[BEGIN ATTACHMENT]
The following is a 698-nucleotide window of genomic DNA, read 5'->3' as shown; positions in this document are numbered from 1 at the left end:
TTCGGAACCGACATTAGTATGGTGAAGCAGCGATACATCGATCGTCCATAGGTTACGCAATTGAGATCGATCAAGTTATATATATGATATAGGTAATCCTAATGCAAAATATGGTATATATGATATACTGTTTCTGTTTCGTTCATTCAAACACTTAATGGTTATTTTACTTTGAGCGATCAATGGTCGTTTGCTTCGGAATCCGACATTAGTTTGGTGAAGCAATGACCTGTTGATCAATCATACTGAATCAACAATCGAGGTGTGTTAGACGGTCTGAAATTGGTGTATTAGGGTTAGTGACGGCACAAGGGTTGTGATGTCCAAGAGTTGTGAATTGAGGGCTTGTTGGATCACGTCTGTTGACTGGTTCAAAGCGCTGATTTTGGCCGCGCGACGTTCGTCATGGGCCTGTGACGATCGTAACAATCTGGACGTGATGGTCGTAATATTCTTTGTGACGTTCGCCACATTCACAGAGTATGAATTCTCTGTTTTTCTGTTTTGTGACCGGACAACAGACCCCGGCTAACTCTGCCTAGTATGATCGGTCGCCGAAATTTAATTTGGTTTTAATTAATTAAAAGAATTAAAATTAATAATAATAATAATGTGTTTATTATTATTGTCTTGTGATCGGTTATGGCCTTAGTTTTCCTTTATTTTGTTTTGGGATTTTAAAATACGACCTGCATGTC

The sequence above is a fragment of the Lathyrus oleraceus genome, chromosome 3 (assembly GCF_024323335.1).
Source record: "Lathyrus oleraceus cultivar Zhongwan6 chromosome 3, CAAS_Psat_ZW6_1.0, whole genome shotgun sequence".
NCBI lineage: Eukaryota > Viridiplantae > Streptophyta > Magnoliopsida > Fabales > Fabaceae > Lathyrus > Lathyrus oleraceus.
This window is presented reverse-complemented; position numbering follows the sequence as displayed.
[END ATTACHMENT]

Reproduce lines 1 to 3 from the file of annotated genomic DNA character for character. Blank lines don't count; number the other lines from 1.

The following is a 698-nucleotide window of genomic DNA, read 5'->3' as shown; positions in this document are numbered from 1 at the left end:
TTCGGAACCGACATTAGTATGGTGAAGCAGCGATACATCGATCGTCCATAGGTTACGCAATTGAGATCGATCAAGTTATATATATGATATAGGTAATCCTAATGCAAAATATGGTATATATGATATACTGTTTCTGTTTCGTTCATTCAAACACTTAATGGTTATTTTACTTTGAGCGATCAATGGTCGTTTGCTTCGGAATCCGACATTAGTTTGGTGAAGCAATGACCTGTTGATCAATCATACTGAATCAACAATCGAGGTGTGTTAGACGGTCTGAAATTGGTGTATTAGGGTTAGTGACGGCACAAGGGTTGTGATGTCCAAGAGTTGTGAATTGAGGGCTTGTTGGATCACGTCTGTTGACTGGTTCAAAGCGCTGATTTTGGCCGCGCGACGTTCGTCATGGGCCTGTGACGATCGTAACAATCTGGACGTGATGGTCGTAATATTCTTTGTGACGTTCGCCACATTCACAGAGTATGAATTCTCTGTTTTTCTGTTTTGTGACCGGACAACAGACCCCGGCTAACTCTGCCTAGTATGATCGGTCGCCGAAATTTAATTTGGTTTTAATTAATTAAAAGAATTAAAATTAATAATAATAATAATGTGTTTATTATTATTGTCTTGTGATCGGTTATGGCCTTAGTTTTCCTTTATTTTGTTTTGGGATTTTAAAATACGACCTGCATGTC

The sequence above is a fragment of the Lathyrus oleraceus genome, chromosome 3 (assembly GCF_024323335.1).